M3gan has enlivened the normally dull January box office, blanketed TikTok with its killer doll-bot’s noodling dance moves, and reminded us all of the glory of campy gore. And behind 2023’s first certifiable film hit is one of the most exciting voices in horror: screenwriter Akela Cooper.
Formerly a TV writer on Grimm, American Horror Story, and other series, Cooper also penned Malignant (2021) and the forthcoming The Nun 2, a sequel to 2019’s chilling original. Five years ago, Cooper—a lifelong horror fan who was reared on *A Nightmare on Elm Street—*was writing spec scripts on breaks from work when she was approached by a production company, Atomic Monster, about writing a script envisioned as Child’s Play meets 1986’s Chopping Mall. In Cooper’s hands, the resulting screenplay became M3gan, starring Allison Williams as an aunt who inherits her orphaned niece, and creates a A.I. robotics “friend”—M3gan—to help mind her.
Vogue spoke with Cooper about M3gan mania, the return of her preferred B-movie horror, and leaving the door open for a sequel.
M3gan is a box office success and a TikTok phenomenon. When did you first start to realise it was becoming a thing?
It was the trailer. I had been at Comic-Con in San Diego on a horror panel with a bunch of other incredibly talented writers and directors, and one of them pulled me aside and he was like, “I love M3gan. She’s gonna become a gay icon.” And I was like, huh? He knew. I’d also seen an early cut and rough cuts are usually terrible, but halfway through I turned to my friend and I’m like, “Am I just super biased or is this really good?” It wasn’t until we were at the premiere at Universal and they had the dancing M3gans, and then reviews started coming out, that it was just like, Oh my goodness, we created a phenomenon.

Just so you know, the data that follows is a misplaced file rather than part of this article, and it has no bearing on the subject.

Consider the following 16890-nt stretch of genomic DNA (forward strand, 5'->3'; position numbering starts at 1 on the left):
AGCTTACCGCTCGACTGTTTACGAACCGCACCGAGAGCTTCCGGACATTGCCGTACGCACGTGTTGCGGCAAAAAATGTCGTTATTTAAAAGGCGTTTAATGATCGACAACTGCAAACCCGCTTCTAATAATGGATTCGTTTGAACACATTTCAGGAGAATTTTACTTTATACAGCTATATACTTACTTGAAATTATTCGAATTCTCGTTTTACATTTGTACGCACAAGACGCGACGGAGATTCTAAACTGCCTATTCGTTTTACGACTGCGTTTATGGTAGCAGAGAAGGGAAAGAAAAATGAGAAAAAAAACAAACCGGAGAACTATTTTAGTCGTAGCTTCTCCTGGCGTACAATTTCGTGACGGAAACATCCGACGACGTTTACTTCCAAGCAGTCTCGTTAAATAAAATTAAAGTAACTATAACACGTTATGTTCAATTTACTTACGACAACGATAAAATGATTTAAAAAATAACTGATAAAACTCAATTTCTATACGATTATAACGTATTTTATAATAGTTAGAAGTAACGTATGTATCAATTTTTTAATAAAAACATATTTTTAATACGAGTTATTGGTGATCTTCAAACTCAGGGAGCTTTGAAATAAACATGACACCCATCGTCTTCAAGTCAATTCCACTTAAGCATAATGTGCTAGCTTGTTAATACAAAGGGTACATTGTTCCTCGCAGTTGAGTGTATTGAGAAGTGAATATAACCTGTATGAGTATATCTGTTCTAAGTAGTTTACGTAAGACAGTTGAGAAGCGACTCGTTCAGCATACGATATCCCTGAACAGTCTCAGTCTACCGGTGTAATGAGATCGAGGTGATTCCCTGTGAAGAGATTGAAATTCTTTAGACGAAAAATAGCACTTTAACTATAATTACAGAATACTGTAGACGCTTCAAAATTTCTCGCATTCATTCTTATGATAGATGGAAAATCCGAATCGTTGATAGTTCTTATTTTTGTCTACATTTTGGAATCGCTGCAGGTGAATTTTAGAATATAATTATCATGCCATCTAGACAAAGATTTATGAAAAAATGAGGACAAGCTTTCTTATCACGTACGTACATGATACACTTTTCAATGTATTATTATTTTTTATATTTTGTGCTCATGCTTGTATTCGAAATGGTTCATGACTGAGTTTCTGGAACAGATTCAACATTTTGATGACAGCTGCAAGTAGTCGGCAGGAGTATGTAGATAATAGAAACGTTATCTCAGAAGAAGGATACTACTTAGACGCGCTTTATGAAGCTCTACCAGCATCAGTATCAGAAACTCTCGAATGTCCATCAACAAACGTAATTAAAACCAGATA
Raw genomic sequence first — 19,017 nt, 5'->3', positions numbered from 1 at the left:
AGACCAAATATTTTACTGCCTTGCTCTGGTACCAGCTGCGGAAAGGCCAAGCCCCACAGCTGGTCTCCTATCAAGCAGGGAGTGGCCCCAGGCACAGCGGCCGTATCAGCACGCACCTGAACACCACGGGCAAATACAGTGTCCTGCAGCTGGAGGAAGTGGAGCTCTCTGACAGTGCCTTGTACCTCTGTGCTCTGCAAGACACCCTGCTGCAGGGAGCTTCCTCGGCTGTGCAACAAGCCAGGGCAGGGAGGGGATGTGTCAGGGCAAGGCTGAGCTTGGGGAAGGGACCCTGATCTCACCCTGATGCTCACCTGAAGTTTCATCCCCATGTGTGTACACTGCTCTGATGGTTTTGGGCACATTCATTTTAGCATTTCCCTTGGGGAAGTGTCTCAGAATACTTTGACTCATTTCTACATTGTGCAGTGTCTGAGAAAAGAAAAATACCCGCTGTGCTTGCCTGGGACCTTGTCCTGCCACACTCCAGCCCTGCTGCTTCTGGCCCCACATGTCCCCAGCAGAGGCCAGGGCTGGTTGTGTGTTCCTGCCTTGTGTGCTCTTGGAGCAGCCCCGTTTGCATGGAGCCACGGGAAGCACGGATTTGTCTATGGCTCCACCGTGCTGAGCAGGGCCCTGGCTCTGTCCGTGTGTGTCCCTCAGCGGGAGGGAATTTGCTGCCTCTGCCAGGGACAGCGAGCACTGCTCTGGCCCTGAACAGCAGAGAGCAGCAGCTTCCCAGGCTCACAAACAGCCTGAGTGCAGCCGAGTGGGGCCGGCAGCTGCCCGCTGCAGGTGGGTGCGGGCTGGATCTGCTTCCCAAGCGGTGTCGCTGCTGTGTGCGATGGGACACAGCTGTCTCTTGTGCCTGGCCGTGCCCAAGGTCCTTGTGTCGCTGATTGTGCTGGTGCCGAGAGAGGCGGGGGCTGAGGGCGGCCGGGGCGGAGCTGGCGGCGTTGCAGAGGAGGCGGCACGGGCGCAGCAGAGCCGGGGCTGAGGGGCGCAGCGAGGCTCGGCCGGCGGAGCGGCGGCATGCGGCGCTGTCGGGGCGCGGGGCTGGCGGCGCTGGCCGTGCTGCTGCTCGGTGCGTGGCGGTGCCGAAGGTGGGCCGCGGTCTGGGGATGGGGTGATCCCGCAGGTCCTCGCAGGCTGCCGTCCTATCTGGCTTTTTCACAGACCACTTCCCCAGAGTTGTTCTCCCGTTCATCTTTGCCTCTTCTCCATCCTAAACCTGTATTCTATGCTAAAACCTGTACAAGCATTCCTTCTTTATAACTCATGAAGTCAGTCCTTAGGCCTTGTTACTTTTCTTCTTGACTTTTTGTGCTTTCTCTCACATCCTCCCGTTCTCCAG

Speaking of the M3gan dance: How did you describe that on the page? I’ve been dancing my whole life, but I don’t know if I could put this dance into words.
Well, I have to be honest, this is where the beauty of production and script merge. In my initial drafts, we didn’t know how M3gan was going to be built. The mandate was that I couldn’t write her having that much movement, because if it’s puppetry or if it’s VFX, that’s going to cost a lot of money, so I did not write the dance. That came after the casting of Amie Donald [the body of M3gan], who is a trained dancer. At some point, Gerard Johnstone, the director, was like, “We have a trained dancer, what if M3gan was dancing?”
Going back to Comic-Con, does it suffice to say that you were not initially writing M3gan as a gay icon?